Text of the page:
The Impact of Immigration on America

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Over the years, immigration has shaped America as a powerful nation. The US has long been seen as country that offers many opportunities, a country where potential immigrants can attain success as well as upward mobility. Immigration has, in fact, contributed immensely to the nation’s progress including being accountable for how the nation and its demographic population are presently as well as contributing to the social, economic, and political processes that are vital to the nation. In this regard, this paper seeks to examine how America’s historical context has shaped our acceptance and rejection of immigrants. It will do so by first discussing the major immigration peaks that have taken place in US history as well as outline the vital events and legislation that have influenced our acceptance and rejection of immigration.

Massive Immigration Peaks in US History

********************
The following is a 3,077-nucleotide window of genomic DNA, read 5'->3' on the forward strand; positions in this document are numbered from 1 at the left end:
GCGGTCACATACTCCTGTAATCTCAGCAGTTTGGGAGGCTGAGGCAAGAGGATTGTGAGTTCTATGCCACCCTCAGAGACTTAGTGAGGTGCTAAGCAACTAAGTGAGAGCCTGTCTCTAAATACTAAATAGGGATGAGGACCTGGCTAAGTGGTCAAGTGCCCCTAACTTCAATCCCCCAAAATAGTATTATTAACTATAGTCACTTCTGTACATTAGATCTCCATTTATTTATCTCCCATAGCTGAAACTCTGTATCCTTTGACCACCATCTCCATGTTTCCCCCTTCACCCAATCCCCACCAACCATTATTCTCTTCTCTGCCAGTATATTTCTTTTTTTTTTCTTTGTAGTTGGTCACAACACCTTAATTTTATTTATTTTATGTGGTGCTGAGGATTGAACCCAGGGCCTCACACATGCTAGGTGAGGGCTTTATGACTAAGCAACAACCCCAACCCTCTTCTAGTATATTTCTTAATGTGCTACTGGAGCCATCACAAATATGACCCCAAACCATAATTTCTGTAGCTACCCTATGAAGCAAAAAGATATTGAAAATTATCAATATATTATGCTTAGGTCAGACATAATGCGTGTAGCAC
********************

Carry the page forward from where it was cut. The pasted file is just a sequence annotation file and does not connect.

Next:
Even though immigration has taken place throughout the history of America, massive immigration has happened during four important peak eras namely, the peopling of the original colonies, the westward expansion in the 19th century, as well as the rise of cities in the 20th century. The last peak began in the period of the 1970s and is still ongoing today. These peaks have occurred simultaneously with crucial changes of the US economy. The first witnessed the settlement of Europeans in the United States. The second enabled America to transform from a colonial to an agriculture-based economy. During the third period, the industrial revolution led the US to develop a manufacturing economy, facilitating the rise of America to become the world’s superpower (Meissner, and Hipsman). Finally, the present immigration has occurred simultaneously with globalization as well as the last transformation stages from a manufacturing economy to an economy that is knowledge-based. Presently, individuals are migrating into the US primarily due to economic reasons. Moreover, it is paramount to note that immigration is aiding America to accommodate new realities in the economy.